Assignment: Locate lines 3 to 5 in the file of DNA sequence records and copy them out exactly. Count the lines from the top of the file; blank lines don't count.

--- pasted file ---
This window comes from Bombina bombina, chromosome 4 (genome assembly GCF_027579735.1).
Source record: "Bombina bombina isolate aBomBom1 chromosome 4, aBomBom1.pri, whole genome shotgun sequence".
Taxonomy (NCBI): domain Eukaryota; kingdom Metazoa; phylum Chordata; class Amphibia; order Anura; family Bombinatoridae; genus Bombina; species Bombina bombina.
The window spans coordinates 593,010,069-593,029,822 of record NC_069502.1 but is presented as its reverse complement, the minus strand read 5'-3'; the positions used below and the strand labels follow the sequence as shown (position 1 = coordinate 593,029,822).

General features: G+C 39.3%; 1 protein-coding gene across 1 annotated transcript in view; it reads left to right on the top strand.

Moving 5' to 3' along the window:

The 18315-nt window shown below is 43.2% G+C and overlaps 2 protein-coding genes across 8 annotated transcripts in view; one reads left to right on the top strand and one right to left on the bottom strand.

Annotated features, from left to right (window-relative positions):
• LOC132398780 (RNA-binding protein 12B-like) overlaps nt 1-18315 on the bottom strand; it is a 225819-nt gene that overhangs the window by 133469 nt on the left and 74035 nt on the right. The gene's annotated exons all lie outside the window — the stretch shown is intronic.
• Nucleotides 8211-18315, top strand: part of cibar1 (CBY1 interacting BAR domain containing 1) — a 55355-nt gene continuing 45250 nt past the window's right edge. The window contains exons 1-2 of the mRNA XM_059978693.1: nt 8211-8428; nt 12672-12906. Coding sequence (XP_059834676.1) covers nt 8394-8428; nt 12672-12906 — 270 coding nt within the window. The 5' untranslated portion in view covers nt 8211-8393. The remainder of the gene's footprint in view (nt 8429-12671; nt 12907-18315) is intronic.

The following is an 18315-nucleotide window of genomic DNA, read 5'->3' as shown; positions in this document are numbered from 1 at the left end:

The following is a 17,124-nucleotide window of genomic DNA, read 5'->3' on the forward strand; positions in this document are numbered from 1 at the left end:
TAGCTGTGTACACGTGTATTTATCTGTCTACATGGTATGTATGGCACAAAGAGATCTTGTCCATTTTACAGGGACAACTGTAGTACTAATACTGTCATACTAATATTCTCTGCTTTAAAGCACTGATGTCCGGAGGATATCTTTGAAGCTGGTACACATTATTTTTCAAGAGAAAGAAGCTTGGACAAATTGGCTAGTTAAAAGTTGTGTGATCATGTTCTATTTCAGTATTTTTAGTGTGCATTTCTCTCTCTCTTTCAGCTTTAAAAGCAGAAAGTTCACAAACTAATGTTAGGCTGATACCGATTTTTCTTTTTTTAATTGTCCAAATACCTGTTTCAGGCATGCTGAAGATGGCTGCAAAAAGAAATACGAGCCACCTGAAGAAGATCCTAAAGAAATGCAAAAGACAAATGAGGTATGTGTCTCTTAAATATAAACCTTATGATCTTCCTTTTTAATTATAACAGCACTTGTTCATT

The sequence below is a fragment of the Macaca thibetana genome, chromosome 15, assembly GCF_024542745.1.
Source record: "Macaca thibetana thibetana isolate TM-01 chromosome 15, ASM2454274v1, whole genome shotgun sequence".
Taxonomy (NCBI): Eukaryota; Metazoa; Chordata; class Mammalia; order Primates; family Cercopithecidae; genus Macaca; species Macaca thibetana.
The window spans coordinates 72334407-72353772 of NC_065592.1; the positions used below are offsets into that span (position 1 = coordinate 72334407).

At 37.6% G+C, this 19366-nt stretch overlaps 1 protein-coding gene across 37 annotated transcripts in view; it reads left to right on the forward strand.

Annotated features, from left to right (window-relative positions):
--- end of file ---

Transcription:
Taxonomy (NCBI): domain Eukaryota; kingdom Metazoa; phylum Chordata; class Amphibia; order Anura; family Bombinatoridae; genus Bombina; species Bombina bombina.
The window spans coordinates 593,010,069-593,029,822 of record NC_069502.1 but is presented as its reverse complement, the minus strand read 5'-3'; the positions used below and the strand labels follow the sequence as shown (position 1 = coordinate 593,029,822).

General features: G+C 39.3%; 1 protein-coding gene across 1 annotated transcript in view; it reads left to right on the top strand.